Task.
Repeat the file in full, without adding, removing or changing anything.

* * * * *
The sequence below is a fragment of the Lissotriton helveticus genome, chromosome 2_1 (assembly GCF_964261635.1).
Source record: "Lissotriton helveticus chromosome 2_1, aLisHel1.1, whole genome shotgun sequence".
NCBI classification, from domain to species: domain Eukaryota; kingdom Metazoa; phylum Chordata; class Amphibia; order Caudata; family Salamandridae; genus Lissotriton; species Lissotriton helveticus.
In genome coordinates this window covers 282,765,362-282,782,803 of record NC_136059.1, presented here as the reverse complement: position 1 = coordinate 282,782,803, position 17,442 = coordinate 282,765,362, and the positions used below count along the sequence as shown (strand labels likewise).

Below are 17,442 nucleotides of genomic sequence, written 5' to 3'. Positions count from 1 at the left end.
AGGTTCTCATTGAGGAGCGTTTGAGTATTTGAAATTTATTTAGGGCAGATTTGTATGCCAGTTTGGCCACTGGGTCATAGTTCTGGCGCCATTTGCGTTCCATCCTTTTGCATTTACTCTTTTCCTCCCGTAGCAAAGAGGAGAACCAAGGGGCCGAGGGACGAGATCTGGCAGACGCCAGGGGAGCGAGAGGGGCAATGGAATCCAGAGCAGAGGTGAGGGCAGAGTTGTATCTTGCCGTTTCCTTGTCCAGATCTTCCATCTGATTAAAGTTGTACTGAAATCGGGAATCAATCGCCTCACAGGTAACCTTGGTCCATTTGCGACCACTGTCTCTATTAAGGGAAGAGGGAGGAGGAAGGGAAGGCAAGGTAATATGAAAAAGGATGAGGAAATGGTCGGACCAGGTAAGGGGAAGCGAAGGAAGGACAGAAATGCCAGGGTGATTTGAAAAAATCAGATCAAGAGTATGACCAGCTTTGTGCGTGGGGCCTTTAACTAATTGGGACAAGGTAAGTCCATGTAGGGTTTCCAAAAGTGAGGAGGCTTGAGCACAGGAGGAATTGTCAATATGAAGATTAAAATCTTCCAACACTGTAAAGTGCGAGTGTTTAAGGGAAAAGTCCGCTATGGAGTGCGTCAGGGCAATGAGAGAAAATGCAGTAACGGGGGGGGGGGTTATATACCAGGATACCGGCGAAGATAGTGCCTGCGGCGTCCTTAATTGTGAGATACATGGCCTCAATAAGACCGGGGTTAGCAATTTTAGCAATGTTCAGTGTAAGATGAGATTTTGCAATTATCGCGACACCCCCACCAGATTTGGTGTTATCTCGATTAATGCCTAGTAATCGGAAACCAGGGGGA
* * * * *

The sequence below is a fragment of the Lissotriton helveticus genome, chromosome 2_1 (assembly GCF_964261635.1).
Source record: "Lissotriton helveticus chromosome 2_1, aLisHel1.1, whole genome shotgun sequence".
NCBI classification, from domain to species: domain Eukaryota; kingdom Metazoa; phylum Chordata; class Amphibia; order Caudata; family Salamandridae; genus Lissotriton; species Lissotriton helveticus.
In genome coordinates this window covers 282,765,362-282,782,803 of record NC_136059.1, presented here as the reverse complement: position 1 = coordinate 282,782,803, position 17,442 = coordinate 282,765,362, and the positions used below count along the sequence as shown (strand labels likewise).

Below are 17,442 nucleotides of genomic sequence, written 5' to 3'. Positions count from 1 at the left end.
AGGTTCTCATTGAGGAGCGTTTGAGTATTTGAAATTTATTTAGGGCAGATTTGTATGCCAGTTTGGCCACTGGGTCATAGTTCTGGCGCCATTTGCGTTCCATCCTTTTGCATTTACTCTTTTCCTCCCGTAGCAAAGAGGAGAACCAAGGGGCCGAGGGACGAGATCTGGCAGACGCCAGGGGAGCGAGAGGGGCAATGGAATCCAGAGCAGAGGTGAGGGCAGAGTTGTATCTTGCCGTTTCCTTGTCCAGATCTTCCATCTGATTAAAGTTGTACTGAAATCGGGAATCAATCGCCTCACAGGTAACCTTGGTCCATTTGCGACCACTGTCTCTATTAAGGGAAGAGGGAGGAGGAAGGGAAGGCAAGGTAATATGAAAAAGGATGAGGAAATGGTCGGACCAGGTAAGGGGAAGCGAAGGAAGGACAGAAATGCCAGGGTGATTTGAAAAAATCAGATCAAGAGTATGACCAGCTTTGTGCGTGGGGCCTTTAACTAATTGGGACAAGGTAAGTCCATGTAGGGTTTCCAAAAGTGAGGAGGCTTGAGCACAGGAGGAATTGTCAATATGAAGATTAAAATCTTCCAACACTGTAAAGTGCGAGTGTTTAAGGGAAAAGTCCGCTATGGAGTGCGTCAGGGCAATGAGAGAAAATGCAGTAACGGGGGGGGGGGTTATATACCAGGATACCGGCGAAGATAGTGCCTGCGGCGTCCTTAATTGTGAGATACATGGCCTCAATAAGACCGGGGTTAGCAATTTTAGCAATGTTCAGTGTAAGATGAGATTTTGCAATTATCGCGACACCCCCACCAGATTTGGTGTTATCTCGATTAATGCCTAGTAATCGGAAACCAGGGGGA